- Each job in the U.S. consumer technology sector directly or indirectly supports nearly three non-tech jobs throughout the nation’s economy, according to a new report from the Consumer Technology Association (CTA), prepared by PwC. The report said this means consumer tech jobs support as many as 18.2 million U.S. jobs and $1.3 trillion in annual wages.
- The consumer tech sector directly employed 5.1 million workers and supported 13.1 million more jobs as of 2017, and each directly employed worker earned on average $111,000, a sum higher than that of 82% of the overall economy, CTA said. The trade organization’s report also found tech exports of goods and services directly or indirectly supported $302 billion in economic activity, with 1.2 million U.S. jobs reliant on consumer tech exports.
- States that have significant shares of tech workers include California, which held 3 million jobs directly attributable to consumer tech, CTA said. Texas, Florida and New York each held over 1 million such jobs.
CTA’s report comes at a time in which workplaces are increasingly adopting and integrating new technologies in an effort to make work more efficient and streamlined. There’s also a recruiting angle to this dynamic: employers with outdated IT systems and other technologies are actually worse at attracting talent, according to a 2018 Harvard Business Review Analytic Services report. The same report identified self service and giving workers the ability to decide for themselves what tech tools to use as areas of opportunity for employers.
IT help desks and Slack channels aren’t the only applications for consumer technologies. The recruiting process, for example, has become host to a number of innovations, from the process of finding a job advertisement to the screening and interview scheduling processes.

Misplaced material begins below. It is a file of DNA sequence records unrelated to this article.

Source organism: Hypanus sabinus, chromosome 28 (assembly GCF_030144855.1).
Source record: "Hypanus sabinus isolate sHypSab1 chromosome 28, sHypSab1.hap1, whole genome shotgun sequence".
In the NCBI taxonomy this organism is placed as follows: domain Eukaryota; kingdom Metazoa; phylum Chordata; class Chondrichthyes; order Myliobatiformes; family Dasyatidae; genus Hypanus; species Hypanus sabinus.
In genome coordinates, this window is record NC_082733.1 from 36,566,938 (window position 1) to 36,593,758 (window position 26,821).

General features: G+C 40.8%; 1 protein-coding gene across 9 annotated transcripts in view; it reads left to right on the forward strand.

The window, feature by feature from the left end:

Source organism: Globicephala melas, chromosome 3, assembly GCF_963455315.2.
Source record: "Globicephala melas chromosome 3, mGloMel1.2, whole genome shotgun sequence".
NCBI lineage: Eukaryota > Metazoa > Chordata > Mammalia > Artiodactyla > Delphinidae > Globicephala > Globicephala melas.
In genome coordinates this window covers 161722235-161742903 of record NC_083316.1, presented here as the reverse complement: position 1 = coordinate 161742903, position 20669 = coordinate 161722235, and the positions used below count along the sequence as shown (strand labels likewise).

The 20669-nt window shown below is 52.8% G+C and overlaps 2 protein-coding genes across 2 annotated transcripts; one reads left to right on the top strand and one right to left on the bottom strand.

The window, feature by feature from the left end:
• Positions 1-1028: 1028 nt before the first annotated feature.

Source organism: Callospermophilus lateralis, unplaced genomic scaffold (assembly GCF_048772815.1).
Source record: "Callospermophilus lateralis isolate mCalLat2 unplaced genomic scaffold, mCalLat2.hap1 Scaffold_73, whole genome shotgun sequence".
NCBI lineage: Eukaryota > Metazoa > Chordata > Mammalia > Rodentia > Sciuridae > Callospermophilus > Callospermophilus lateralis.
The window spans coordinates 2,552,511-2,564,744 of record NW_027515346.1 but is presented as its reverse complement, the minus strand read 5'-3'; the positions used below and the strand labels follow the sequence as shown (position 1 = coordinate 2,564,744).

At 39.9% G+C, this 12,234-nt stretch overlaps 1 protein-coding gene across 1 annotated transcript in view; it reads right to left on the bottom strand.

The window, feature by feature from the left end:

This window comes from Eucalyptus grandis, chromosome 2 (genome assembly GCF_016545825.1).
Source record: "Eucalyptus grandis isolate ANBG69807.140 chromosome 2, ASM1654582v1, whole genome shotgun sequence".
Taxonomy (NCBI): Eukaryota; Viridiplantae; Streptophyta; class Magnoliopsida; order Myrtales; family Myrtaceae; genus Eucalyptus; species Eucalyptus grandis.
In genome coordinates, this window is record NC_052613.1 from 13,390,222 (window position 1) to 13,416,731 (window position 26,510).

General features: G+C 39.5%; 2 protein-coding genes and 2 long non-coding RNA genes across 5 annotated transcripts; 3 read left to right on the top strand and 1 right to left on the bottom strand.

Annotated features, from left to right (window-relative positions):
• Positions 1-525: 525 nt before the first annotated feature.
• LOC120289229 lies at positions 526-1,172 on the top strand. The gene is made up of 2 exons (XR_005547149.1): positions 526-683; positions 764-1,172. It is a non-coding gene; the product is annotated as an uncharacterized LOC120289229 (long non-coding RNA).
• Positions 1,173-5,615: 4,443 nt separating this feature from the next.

“The growth of the tech industry is emblematic of the growth of our nation’s economy – every company today is, or needs to be a tech company,” Gary Shapiro, president and CEO at CTA, said in a statement. Shapiro predicted that future tech developments within the next five years — including 5G mobile communications, artificial intelligence and quantum computing — will provide “an era of new technology.”
But the promise of new gadgets doesn’t necessarily mean adoption will match enthusiasm; many employers still say they’re behind on digital transformation goals, be it due to budget shortfalls or senior leadership refusing to get behind ambitious targets. HR not only needs to sit down with leadership to present the business case for transformation, but also must prepare teams for new processes when they do arrive. In a previous Q&A, Box chief people officer Christy Lake told HR Dive about the need for HR to work with IT teams and develop “agile” processes that make it easier for different departments to communicate and collaborate. Lake also said that Box doesn’t put tech in the hands of teams without guidance; the company shows them how change will lead to better outcomes.
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